I'm scheduled this month to show up at a writer's fair in Mississippi's Jackson, a town where I've only ever distinguished myself by not being hired by the local newspaper, being evicted from an apartment for parking a rotten sailboat in the side yard and working briefly for United Press International after that news organization stopped issuing regular paychecks.
Most of us, if we are lucky, have one place in our lives we have seen that exceeds all expectations, that we keep in our minds like an escape hatch from the dreary routine of daily existence or failed dreams.
As soon as the heat dropped below 90 degrees one recent late afternoon -- about 7 o'clock, really -- I moved the CD player to the front porch, adjusted the fan just so and put my feet up on a coffee table. I played "Sunday Morning Coming Down" and "The Pilgrim" and "The Captive."
A Wellesley College English professor, Katharine Lee Bates, made a journey by train to Colorado Springs in 1893 and was so inspired by the sights that she wrote a poem.
I wonder if the governors of Mississippi and North Carolina and other states where gay, lesbian and transgender citizens have been targeted, usually in the name of religion, have any idea that the taxpayers they are maligning have been through many other battles. And survived.
President and Mrs. Obama reportedly are about to join a club in which I'm glad to no longer hold membership: They are about to become renters.
I like to go back to Metro Atlanta often enough to remember why I left. Atlanta, of course, is now one hellishly dense suburb that stretches from Chattanooga to Columbus with a tightly stitched tapestry of chain crap and traffic snarls in between. I creep along and remember.
There are still a lot of overgrown Katrina lots on the Mississippi Gulf Coast, green ghosts left from a decade ago when the driveways led to houses and the concrete slabs held homes.
The civil-rights movement wasn't just "Rosa sat down, Martin stood up and the white folks came down to save the day," the photographer Matt Herron quips.
When I was a kid in knee socks held up with rubber bands from the produce aisle, my fourth-grade teacher scribbled a note on my report card. Rheta has a flair for drama.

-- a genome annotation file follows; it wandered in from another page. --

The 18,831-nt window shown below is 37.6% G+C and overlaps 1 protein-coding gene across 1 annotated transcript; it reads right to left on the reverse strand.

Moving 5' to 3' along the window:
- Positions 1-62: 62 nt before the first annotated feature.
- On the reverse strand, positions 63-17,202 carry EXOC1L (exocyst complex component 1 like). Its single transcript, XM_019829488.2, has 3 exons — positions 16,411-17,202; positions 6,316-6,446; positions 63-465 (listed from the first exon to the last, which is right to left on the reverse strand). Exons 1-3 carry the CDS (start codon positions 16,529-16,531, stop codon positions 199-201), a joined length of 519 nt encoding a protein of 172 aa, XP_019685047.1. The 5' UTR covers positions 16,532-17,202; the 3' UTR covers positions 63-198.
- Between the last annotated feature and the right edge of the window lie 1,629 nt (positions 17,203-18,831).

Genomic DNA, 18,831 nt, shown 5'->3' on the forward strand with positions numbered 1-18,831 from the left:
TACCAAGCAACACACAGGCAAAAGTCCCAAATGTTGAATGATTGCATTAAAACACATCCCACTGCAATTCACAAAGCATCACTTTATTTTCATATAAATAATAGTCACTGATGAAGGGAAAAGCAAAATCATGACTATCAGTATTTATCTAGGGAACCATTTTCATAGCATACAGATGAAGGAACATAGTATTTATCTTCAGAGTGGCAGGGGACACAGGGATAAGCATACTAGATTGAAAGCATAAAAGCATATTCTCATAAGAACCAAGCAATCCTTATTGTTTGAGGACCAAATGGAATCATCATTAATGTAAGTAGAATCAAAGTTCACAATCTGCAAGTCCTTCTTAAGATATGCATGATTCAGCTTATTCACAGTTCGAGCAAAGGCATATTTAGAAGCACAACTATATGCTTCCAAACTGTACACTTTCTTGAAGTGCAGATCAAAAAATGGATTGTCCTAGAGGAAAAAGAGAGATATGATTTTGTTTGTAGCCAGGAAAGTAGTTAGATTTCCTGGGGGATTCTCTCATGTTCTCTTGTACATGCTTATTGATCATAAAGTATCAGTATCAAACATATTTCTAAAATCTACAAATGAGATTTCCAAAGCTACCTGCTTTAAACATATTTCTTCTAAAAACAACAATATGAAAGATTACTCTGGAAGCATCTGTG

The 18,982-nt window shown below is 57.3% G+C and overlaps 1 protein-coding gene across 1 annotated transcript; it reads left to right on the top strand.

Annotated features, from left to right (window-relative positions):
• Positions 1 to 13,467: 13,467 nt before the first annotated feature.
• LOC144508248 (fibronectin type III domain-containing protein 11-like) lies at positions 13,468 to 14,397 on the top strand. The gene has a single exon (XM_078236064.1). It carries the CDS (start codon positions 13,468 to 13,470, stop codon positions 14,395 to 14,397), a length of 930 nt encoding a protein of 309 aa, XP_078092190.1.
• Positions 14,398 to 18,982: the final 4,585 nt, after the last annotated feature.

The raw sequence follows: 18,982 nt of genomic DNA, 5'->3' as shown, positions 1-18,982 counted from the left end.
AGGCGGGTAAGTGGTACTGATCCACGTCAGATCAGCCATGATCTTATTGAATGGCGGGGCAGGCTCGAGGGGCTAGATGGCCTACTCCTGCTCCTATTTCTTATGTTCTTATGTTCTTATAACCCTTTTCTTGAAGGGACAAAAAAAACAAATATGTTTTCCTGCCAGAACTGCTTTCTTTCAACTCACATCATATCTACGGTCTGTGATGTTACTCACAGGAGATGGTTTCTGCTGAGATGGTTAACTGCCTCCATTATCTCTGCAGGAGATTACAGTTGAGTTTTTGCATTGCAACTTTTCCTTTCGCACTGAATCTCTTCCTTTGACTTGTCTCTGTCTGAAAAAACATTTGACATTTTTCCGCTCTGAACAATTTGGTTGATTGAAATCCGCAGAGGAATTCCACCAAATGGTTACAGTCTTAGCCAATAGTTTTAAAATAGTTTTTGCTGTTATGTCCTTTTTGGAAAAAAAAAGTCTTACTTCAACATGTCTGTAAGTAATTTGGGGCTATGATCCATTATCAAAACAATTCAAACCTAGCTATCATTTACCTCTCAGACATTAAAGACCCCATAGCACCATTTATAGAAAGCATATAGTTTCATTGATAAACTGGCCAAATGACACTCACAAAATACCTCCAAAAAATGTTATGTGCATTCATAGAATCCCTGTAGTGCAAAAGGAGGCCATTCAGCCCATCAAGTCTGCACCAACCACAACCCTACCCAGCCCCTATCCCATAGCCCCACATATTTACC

When I moved to Monroeville, Alabama, in 1975, it was because of Bill Stewart, not Nelle Harper Lee. Stewart was the publisher of The Monroe Journal, an excellent weekly run by Bill Stewart's son, Steve, and his daughter-in-law, Patrice.
The heft of the gold felt good in the palm. A smooth, super-size coin was passed from person to person. It was the Pulitzer Prize. A real one.
It is Twelfth Night. Beneath a balcony in the French Quarter, we listen as dignitaries high above welcome Joan of Arc and the start of Carnival season.
I was making a gingerbread man, a ginger-Trump-man, using candy orange slices for the infamous hair, all the while trying to figure out why a smart friend the night before had said what everyone and his brother keeps declaring with conviction: The Donald is sure to lose steam any day now.
She is a brindle mix. When I ask what kind of mix, the veterinarian says, "Well."
Somebody kept the puppy about a year and a half -- again, the vet assigned an age -- found her a bother and drove to my woods in the North Mississippi hollow to put her out. In a poor county with no animal shelter or conscience, it happens.
One of my best friends in the world is going "under the knife" today, which is what my mother would have said if someone she knew was about to have an operation. I never once heard her say "procedure," which sounds more like a tax audit or a recipe for making cheese.
The world's problems are best solved with old friends around a warm fire in the kitchen stove in Fishtrap Hollow.
I am in my quiet spot on this earth today, but thinking only of another place, another country, a good friend.
PARIS, Kentucky -- The smallish Eiffel Tower snug to the chamber of commerce office isn't exactly what put me in mind of the other, more famous, Paris. It was the giant sycamores lining the narrow lanes of this town that did the trick.
BAY ST. LOUIS -- There must be something satisfying about the care and feeding of a car. I don't know a Maverick from a manifold, but I can tell when people are happy. Car people are happy people.
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